The fit indicates an upper critical field T. Previous studies have reported superconductivity in indium-rich indium-bismuth alloys, with measured to be between 5.6 and 5.9 K for the In Bi phase and between 4.1 and 4.27 K for the In Bi phase.33,34,36,37 Gandhi et al. reported that in multiphase indium-bismuth alloys, the different critical temperatures of the phases resulted in a steplike descent to the zero-resistance superconducting state.37 Since Sample D transitions to its superconducting state in one smooth step in Fig. 6(a), the superconductivity should be from a single dominant indium-bismuth phase. Pure indium has a K, but no pure crystallites of indium were seen in Sample D through XRD or TEM. Pure bismuth crystallites were seen in Sample D by XRD, but the of pure bismuth was measured to be much lower at 0.00053 K by Prakash et al.,49 so pure bismuth cannot be responsible for the measured here. Furthermore, because no superconductivity was seen in Sample C, which should contain more pure In, In Bi, and In Bi crystallites, this suggests that the superconductivity observed in Sample D comes from the InBi phase. Previous studies of InBi superconductivity have suggested that the was less than 1.5 K33 but could be raised up to 3.5 K at 10 GPa of pressure.35 The higher observed here for Sample D compared to bulk-synthesized InBi crystals could either be from higher carrier concentrations, higher InBi crystallite quality, or strain within the films.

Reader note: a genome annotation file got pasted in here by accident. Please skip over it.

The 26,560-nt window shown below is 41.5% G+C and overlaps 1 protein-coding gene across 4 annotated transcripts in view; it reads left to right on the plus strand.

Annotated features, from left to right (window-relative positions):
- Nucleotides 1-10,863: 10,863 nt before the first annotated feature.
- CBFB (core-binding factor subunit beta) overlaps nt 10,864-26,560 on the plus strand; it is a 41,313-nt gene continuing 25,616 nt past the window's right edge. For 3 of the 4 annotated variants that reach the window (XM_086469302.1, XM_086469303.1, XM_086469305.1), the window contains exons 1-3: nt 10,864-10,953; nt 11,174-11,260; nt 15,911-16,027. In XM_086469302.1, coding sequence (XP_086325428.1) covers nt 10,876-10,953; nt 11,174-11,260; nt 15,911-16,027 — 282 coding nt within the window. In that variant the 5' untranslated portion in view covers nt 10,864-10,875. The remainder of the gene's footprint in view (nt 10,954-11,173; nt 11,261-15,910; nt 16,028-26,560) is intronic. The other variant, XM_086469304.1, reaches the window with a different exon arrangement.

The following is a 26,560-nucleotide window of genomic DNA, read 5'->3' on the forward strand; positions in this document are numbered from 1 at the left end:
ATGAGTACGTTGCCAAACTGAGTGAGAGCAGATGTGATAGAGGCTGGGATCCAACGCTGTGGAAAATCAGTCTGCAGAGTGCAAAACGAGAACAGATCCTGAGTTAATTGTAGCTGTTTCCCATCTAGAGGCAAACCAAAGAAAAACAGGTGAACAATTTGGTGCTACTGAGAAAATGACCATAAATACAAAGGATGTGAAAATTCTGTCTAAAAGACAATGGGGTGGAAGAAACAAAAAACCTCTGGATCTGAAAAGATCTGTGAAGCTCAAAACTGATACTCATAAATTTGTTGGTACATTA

Coalesced InBi films on high-resistivity Si(111) substrates by molecular beam epitaxy have been attained. The indium flux during growth was responsible for large variations in morphology, crystal structure, temperature-dependent transport, and carrier concentration. The highest-quality InBi epitaxial layer, grown with a Bi:In flux ratio of 4.84, coalesced in the tetragonal InBi phase with a smooth, epitaxial interface on the Si(111). These InBi layers are comparable to Bi in terms of temperature-dependent resistivity but have smaller magnetoresistance, higher carrier concentrations, and potentially more complex Fermi surfaces. Bi-rich InBi films displayed single-phase dominated superconductivity with a higher than previously seen for the InBi phase at atmospheric pressure.
This material is based upon work supported by the National Science Foundation (NSF) under Grant Nos. DGE-1650441, E2CDA ECCS-1740286, and EFRI NewLAW EFMA-1741694 and was partially supported by the Semiconductor Research Corporation as nCORE task 2758. This work was performed in part at the user facilities supported by NSF (No. DMR-1719875).